The 2030 Agenda for Sustainable Development, adopted by all United Nations Member States in 2015, provides a shared blueprint for peace and prosperity for people and the planet, now and into the future. At its heart are the 17 Sustainable Development Goals (SDGs), which are an urgent call for action by all countries - developed and developing - in a global partnership. They recognize that ending poverty and other deprivations must go hand-in-hand with strategies that improve health and education, reduce inequality, and spur economic growth – all while tackling climate change and working to preserve our oceans and forests.
For more background about this project, see also its wikipedia page https://en.wikipedia.org/wiki/Sustainable_Development_Goals
Springer Nature is among the many organizations who are taking an active role in developing scenarios and solutions to tackle these global challenges. A couple of months ago Springer Nature organized a hack day which brought together people with different backgrounds and expertise in order to come up with ideas and prototypes that could lead to further research. In particular, the focus of the hack day was on the 'zero hunger' theme.
The team I was working with developed a concept around the idea of an easy-to-use dashboard-like tool which could be used by busy policy makers in order to quickly gather infos about researchers or institutions they'd want to consult with.
In order to make this idea more tangible I ended up building a little prototype, which allows to scan scholarly documents in order to pull out information (potentially) related to the 'zero hunger' topic and sub-topics, essentially following the keywords-structure specified in the Sustainable Development Goals document.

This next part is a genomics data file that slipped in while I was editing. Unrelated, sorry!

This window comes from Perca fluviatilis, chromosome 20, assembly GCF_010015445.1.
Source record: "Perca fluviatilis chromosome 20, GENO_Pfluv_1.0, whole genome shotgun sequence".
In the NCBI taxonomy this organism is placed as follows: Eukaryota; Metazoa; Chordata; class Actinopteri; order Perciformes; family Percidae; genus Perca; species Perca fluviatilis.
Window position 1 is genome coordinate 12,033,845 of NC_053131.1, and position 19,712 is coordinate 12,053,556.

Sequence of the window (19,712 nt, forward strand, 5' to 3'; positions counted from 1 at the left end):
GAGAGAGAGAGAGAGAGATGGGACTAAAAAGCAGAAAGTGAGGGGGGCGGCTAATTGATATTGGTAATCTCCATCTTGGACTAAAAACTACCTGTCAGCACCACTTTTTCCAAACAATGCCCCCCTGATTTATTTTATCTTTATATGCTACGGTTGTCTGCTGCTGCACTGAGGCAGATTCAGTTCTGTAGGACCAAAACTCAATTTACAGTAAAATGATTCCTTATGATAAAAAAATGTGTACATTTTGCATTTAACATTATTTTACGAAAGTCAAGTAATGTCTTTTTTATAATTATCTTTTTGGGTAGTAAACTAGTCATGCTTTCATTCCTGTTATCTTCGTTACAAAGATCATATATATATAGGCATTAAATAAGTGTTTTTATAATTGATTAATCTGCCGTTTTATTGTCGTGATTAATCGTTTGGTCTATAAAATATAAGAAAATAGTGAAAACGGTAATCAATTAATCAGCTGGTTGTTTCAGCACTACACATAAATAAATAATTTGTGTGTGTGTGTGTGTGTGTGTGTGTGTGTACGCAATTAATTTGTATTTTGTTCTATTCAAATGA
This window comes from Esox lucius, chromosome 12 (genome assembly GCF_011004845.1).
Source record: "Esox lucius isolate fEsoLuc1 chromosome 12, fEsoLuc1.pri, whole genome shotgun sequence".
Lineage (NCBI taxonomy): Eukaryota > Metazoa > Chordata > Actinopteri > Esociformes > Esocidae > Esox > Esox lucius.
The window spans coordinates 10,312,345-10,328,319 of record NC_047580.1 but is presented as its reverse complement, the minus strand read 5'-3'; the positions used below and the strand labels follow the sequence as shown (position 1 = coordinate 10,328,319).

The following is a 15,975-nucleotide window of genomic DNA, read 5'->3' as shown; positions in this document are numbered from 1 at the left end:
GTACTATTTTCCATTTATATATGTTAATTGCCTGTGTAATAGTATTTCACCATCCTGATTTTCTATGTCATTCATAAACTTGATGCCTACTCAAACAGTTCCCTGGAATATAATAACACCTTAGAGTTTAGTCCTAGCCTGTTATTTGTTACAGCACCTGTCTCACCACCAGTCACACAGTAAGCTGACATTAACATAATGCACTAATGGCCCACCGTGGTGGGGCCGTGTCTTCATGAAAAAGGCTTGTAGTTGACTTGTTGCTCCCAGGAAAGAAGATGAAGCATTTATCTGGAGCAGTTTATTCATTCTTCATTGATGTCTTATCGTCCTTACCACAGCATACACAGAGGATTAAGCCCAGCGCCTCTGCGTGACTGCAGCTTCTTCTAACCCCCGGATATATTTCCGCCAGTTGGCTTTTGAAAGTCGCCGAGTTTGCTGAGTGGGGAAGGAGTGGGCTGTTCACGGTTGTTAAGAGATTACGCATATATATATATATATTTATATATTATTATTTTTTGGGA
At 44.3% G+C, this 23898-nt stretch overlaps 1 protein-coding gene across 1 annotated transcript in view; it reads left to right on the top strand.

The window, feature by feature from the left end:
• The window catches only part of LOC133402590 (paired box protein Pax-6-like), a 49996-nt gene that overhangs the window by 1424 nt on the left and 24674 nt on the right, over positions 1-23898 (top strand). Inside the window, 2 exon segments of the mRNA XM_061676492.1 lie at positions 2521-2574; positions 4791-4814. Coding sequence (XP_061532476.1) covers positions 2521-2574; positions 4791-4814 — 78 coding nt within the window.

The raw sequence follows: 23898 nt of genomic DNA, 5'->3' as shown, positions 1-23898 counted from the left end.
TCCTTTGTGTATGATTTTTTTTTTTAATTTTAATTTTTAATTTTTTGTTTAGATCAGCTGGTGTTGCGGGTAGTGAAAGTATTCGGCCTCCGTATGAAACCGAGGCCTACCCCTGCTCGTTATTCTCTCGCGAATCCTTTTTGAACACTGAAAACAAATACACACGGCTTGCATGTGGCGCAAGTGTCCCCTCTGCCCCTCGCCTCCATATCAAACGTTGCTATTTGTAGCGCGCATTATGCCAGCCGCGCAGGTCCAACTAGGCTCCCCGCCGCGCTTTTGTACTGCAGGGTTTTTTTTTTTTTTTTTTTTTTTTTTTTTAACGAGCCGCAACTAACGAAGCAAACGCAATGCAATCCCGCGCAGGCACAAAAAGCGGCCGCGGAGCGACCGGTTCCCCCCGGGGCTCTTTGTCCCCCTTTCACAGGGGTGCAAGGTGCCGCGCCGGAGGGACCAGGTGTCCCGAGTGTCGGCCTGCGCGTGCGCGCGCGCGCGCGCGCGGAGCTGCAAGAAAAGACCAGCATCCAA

The prototype is available here: http://hacks2019.michelepasin.org/zerohunger/
This experiment also gave me an opportunity to learn about the Dimensions.ai API, a domain specific language (DSL) which allows to query the Dimensions database.
Dimensions is a state-of-the-art scholarly platform containing millions of linked metadata records about publications, grants, patents, clinical trials and policy documents (for more background about Dimensions, see this blog post and this white paper).
The API itself is being a paywall, but if you are curious about it, the documentation is available online.
It's a fantastic resource, intuitive and easy to use yet powerful and features-rich, so I am pretty sure I'll be writing more about it.
Stay tuned for more!
Cite this blog post:
Force11 - Research Communications and e-Scholarship conference, Oxford, UK, Jan 2015.
NeDiMaH workshop on ontology based annotation, held in conjunction with Digital Humanities 2012, Hamburg, Germany, Jul 2012.